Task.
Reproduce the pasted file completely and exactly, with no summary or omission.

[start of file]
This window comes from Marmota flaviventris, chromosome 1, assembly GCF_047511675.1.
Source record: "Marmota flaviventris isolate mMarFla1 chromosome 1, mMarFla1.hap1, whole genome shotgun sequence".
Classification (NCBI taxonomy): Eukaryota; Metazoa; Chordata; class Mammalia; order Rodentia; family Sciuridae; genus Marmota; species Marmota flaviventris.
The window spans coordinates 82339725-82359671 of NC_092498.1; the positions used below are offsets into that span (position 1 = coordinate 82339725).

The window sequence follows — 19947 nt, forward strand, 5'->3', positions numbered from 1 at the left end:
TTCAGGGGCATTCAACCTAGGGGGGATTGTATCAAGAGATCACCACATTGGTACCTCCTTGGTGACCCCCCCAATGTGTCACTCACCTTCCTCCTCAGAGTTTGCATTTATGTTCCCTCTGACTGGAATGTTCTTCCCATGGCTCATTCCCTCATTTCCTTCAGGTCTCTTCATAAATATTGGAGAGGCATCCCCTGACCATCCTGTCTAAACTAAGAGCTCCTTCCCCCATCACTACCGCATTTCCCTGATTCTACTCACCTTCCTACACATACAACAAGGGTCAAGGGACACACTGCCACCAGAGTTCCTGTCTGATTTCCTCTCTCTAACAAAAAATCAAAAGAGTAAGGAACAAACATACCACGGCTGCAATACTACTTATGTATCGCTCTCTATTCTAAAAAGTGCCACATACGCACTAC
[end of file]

This window comes from Marmota flaviventris, chromosome 1, assembly GCF_047511675.1.
Source record: "Marmota flaviventris isolate mMarFla1 chromosome 1, mMarFla1.hap1, whole genome shotgun sequence".
Classification (NCBI taxonomy): Eukaryota; Metazoa; Chordata; class Mammalia; order Rodentia; family Sciuridae; genus Marmota; species Marmota flaviventris.
The window spans coordinates 82339725-82359671 of NC_092498.1; the positions used below are offsets into that span (position 1 = coordinate 82339725).

The window sequence follows — 19947 nt, forward strand, 5'->3', positions numbered from 1 at the left end:
TTCAGGGGCATTCAACCTAGGGGGGATTGTATCAAGAGATCACCACATTGGTACCTCCTTGGTGACCCCCCCAATGTGTCACTCACCTTCCTCCTCAGAGTTTGCATTTATGTTCCCTCTGACTGGAATGTTCTTCCCATGGCTCATTCCCTCATTTCCTTCAGGTCTCTTCATAAATATTGGAGAGGCATCCCCTGACCATCCTGTCTAAACTAAGAGCTCCTTCCCCCATCACTACCGCATTTCCCTGATTCTACTCACCTTCCTACACATACAACAAGGGTCAAGGGACACACTGCCACCAGAGTTCCTGTCTGATTTCCTCTCTCTAACAAAAAATCAAAAGAGTAAGGAACAAACATACCACGGCTGCAATACTACTTATGTATCGCTCTCTATTCTAAAAAGTGCCACATACGCACTAC